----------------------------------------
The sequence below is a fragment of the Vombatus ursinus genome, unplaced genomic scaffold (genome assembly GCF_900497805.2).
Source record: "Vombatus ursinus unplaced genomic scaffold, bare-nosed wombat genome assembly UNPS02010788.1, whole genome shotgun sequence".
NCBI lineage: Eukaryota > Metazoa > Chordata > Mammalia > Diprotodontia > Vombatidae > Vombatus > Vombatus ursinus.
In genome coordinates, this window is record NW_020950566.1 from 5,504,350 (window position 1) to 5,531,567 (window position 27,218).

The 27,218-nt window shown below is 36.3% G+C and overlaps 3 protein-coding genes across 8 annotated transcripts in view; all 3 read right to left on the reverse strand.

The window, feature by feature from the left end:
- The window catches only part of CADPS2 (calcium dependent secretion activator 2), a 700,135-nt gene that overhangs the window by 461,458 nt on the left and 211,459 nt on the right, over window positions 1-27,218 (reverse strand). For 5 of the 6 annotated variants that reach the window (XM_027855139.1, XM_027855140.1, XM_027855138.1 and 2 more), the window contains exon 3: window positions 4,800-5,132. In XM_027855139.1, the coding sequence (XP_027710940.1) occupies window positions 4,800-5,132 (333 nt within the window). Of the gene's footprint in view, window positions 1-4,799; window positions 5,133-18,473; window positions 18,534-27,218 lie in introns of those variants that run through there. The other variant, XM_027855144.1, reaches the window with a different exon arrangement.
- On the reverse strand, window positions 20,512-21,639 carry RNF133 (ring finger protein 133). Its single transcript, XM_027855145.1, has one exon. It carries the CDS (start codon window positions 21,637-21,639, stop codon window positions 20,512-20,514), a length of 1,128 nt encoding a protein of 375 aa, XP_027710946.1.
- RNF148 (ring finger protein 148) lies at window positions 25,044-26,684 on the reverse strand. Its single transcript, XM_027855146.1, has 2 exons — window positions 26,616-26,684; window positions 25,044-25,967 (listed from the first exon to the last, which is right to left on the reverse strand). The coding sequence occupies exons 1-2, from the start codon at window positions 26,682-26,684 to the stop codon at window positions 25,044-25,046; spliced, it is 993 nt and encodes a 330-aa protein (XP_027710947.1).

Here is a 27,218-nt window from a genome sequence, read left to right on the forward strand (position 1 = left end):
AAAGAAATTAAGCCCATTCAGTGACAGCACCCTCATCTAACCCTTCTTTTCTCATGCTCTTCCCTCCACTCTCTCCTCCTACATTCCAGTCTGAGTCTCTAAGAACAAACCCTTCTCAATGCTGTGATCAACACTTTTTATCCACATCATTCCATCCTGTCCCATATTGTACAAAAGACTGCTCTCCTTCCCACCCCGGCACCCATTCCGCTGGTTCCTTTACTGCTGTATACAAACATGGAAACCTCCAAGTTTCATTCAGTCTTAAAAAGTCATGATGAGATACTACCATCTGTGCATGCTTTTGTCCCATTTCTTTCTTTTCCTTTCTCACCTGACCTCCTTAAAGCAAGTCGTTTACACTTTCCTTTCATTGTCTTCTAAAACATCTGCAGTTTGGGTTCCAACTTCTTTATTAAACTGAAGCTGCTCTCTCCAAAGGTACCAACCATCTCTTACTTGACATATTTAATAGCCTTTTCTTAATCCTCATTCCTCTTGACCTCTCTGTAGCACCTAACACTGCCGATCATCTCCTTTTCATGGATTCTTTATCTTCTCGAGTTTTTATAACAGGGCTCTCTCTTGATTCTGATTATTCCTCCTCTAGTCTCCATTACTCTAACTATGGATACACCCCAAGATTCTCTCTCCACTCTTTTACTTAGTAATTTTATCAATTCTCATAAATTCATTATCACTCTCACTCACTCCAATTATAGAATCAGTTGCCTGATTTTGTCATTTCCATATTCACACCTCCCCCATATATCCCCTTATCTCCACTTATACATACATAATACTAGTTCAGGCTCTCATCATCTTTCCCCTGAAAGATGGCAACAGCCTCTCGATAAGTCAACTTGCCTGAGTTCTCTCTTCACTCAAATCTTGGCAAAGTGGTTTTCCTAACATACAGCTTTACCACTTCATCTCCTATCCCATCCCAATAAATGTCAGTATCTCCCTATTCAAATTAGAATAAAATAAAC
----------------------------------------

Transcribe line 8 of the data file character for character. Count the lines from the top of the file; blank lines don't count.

- On the reverse strand, window positions 20,512-21,639 carry RNF133 (ring finger protein 133). Its single transcript, XM_027855145.1, has one exon. It carries the CDS (start codon window positions 21,637-21,639, stop codon window positions 20,512-20,514), a length of 1,128 nt encoding a protein of 375 aa, XP_027710946.1.